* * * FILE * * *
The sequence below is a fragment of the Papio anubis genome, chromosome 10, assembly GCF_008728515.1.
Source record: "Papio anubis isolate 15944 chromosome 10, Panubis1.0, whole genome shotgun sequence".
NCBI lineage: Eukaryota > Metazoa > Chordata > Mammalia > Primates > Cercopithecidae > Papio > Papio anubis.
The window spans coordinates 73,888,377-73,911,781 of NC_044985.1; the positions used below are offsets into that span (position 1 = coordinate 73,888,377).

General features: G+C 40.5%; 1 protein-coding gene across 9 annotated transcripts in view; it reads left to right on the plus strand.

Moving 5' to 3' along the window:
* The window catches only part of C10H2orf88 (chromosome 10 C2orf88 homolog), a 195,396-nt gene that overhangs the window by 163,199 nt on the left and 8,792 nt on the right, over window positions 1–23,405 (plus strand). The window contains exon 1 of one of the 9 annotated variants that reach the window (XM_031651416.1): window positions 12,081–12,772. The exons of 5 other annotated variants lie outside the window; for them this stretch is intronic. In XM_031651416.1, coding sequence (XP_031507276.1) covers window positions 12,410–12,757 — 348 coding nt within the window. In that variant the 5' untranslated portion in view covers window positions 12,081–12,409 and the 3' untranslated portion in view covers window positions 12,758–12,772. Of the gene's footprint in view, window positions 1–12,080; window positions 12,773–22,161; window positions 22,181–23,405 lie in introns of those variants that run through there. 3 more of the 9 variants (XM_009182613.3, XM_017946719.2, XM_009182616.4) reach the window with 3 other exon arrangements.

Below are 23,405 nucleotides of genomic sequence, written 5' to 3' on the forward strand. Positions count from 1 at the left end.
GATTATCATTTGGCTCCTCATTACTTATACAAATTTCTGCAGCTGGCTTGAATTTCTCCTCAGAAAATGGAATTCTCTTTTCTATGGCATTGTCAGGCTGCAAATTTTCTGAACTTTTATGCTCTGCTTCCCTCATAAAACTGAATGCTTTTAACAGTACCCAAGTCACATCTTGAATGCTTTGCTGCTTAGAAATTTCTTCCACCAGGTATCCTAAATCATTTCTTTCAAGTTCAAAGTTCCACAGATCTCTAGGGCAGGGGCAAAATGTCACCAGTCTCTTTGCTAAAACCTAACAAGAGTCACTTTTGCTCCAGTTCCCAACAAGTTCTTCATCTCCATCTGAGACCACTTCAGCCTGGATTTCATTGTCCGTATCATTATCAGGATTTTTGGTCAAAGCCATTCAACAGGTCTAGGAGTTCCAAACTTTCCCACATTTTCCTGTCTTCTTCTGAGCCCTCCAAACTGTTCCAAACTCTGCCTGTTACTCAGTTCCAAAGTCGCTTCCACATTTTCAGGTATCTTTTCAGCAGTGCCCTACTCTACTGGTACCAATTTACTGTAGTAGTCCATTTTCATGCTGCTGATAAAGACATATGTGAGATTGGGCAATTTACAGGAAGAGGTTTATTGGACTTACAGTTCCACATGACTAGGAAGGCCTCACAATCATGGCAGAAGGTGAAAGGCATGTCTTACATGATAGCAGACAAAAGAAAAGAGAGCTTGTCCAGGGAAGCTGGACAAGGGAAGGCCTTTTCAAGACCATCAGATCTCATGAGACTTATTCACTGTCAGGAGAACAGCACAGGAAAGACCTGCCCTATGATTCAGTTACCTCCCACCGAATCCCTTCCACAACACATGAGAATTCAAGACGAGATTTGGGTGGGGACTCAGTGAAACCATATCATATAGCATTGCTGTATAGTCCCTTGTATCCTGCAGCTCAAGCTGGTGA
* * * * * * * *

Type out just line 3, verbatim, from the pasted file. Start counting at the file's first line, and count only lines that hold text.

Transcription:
NCBI lineage: Eukaryota > Metazoa > Chordata > Mammalia > Primates > Cercopithecidae > Papio > Papio anubis.